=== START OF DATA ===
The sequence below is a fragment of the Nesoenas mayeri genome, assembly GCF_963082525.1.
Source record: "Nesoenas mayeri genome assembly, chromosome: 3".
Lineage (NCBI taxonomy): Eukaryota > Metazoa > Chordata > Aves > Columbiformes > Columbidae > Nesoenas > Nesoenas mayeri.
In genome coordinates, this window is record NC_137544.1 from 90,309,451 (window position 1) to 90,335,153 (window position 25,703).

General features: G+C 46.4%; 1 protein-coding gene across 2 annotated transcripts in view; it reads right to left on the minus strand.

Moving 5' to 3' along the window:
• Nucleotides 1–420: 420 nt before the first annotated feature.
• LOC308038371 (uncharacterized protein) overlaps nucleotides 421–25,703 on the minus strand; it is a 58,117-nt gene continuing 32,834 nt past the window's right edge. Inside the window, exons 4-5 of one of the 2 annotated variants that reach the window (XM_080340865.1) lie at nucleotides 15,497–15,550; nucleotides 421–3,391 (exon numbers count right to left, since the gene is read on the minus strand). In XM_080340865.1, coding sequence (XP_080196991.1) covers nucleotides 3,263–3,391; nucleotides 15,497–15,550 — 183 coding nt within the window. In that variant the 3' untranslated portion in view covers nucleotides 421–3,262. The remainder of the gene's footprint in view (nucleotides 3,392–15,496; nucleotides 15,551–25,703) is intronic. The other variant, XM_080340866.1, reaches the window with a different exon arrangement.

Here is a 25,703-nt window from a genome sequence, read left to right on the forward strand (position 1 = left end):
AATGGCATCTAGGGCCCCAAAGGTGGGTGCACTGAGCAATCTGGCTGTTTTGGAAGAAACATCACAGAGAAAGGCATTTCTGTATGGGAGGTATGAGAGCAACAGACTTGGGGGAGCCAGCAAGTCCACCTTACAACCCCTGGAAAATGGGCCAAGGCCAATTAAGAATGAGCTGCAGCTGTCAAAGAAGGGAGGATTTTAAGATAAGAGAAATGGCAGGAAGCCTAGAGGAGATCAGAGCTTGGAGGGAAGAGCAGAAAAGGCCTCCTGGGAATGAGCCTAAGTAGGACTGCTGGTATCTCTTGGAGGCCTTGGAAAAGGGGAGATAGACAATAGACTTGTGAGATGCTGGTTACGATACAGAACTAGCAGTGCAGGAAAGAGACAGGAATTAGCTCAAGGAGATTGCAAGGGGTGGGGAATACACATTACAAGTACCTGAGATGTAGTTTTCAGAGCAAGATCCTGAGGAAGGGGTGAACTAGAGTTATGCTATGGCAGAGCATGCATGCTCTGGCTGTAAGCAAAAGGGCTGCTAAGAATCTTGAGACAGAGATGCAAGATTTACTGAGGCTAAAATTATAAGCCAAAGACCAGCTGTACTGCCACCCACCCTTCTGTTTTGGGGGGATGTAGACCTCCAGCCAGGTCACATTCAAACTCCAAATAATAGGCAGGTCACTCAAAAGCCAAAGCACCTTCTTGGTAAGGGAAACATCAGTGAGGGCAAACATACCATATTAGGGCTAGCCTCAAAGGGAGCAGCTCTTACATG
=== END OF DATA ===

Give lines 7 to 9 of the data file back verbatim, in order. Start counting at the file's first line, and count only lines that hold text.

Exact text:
• Nucleotides 1–420: 420 nt before the first annotated feature.
• LOC308038371 (uncharacterized protein) overlaps nucleotides 421–25,703 on the minus strand; it is a 58,117-nt gene continuing 32,834 nt past the window's right edge. Inside the window, exons 4-5 of one of the 2 annotated variants that reach the window (XM_080340865.1) lie at nucleotides 15,497–15,550; nucleotides 421–3,391 (exon numbers count right to left, since the gene is read on the minus strand). In XM_080340865.1, coding sequence (XP_080196991.1) covers nucleotides 3,263–3,391; nucleotides 15,497–15,550 — 183 coding nt within the window. In that variant the 3' untranslated portion in view covers nucleotides 421–3,262. The remainder of the gene's footprint in view (nucleotides 3,392–15,496; nucleotides 15,551–25,703) is intronic. The other variant, XM_080340866.1, reaches the window with a different exon arrangement.

Here is a 25,703-nt window from a genome sequence, read left to right on the forward strand (position 1 = left end):